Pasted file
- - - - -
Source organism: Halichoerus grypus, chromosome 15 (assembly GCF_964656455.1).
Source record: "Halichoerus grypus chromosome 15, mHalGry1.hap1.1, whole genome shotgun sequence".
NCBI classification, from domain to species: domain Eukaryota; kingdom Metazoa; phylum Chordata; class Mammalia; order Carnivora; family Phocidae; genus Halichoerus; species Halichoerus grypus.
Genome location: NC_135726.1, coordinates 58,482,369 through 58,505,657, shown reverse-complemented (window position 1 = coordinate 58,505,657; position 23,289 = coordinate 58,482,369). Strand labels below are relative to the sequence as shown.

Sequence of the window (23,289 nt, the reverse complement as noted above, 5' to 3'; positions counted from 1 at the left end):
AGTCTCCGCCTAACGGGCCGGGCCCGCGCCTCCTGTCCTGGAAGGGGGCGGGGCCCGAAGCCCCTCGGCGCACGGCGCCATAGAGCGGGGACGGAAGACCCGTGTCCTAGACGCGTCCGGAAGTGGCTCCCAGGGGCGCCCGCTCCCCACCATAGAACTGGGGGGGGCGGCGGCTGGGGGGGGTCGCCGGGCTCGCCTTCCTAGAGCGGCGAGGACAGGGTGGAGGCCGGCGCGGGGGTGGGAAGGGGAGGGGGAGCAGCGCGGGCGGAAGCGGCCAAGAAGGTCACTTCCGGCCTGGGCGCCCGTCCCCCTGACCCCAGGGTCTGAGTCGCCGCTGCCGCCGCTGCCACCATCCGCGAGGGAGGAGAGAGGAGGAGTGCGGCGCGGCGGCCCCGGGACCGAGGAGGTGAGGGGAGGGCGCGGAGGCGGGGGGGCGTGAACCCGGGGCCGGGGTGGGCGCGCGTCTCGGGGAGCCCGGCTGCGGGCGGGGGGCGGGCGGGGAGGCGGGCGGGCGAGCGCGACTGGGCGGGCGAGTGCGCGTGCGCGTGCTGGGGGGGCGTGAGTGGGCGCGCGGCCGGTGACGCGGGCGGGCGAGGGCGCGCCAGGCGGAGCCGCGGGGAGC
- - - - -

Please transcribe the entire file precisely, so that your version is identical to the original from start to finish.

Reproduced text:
Source organism: Halichoerus grypus, chromosome 15 (assembly GCF_964656455.1).
Source record: "Halichoerus grypus chromosome 15, mHalGry1.hap1.1, whole genome shotgun sequence".
NCBI classification, from domain to species: domain Eukaryota; kingdom Metazoa; phylum Chordata; class Mammalia; order Carnivora; family Phocidae; genus Halichoerus; species Halichoerus grypus.
Genome location: NC_135726.1, coordinates 58,482,369 through 58,505,657, shown reverse-complemented (window position 1 = coordinate 58,505,657; position 23,289 = coordinate 58,482,369). Strand labels below are relative to the sequence as shown.

Sequence of the window (23,289 nt, the reverse complement as noted above, 5' to 3'; positions counted from 1 at the left end):
AGTCTCCGCCTAACGGGCCGGGCCCGCGCCTCCTGTCCTGGAAGGGGGCGGGGCCCGAAGCCCCTCGGCGCACGGCGCCATAGAGCGGGGACGGAAGACCCGTGTCCTAGACGCGTCCGGAAGTGGCTCCCAGGGGCGCCCGCTCCCCACCATAGAACTGGGGGGGGCGGCGGCTGGGGGGGGTCGCCGGGCTCGCCTTCCTAGAGCGGCGAGGACAGGGTGGAGGCCGGCGCGGGGGTGGGAAGGGGAGGGGGAGCAGCGCGGGCGGAAGCGGCCAAGAAGGTCACTTCCGGCCTGGGCGCCCGTCCCCCTGACCCCAGGGTCTGAGTCGCCGCTGCCGCCGCTGCCACCATCCGCGAGGGAGGAGAGAGGAGGAGTGCGGCGCGGCGGCCCCGGGACCGAGGAGGTGAGGGGAGGGCGCGGAGGCGGGGGGGCGTGAACCCGGGGCCGGGGTGGGCGCGCGTCTCGGGGAGCCCGGCTGCGGGCGGGGGGCGGGCGGGGAGGCGGGCGGGCGAGCGCGACTGGGCGGGCGAGTGCGCGTGCGCGTGCTGGGGGGGCGTGAGTGGGCGCGCGGCCGGTGACGCGGGCGGGCGAGGGCGCGCCAGGCGGAGCCGCGGGGAGC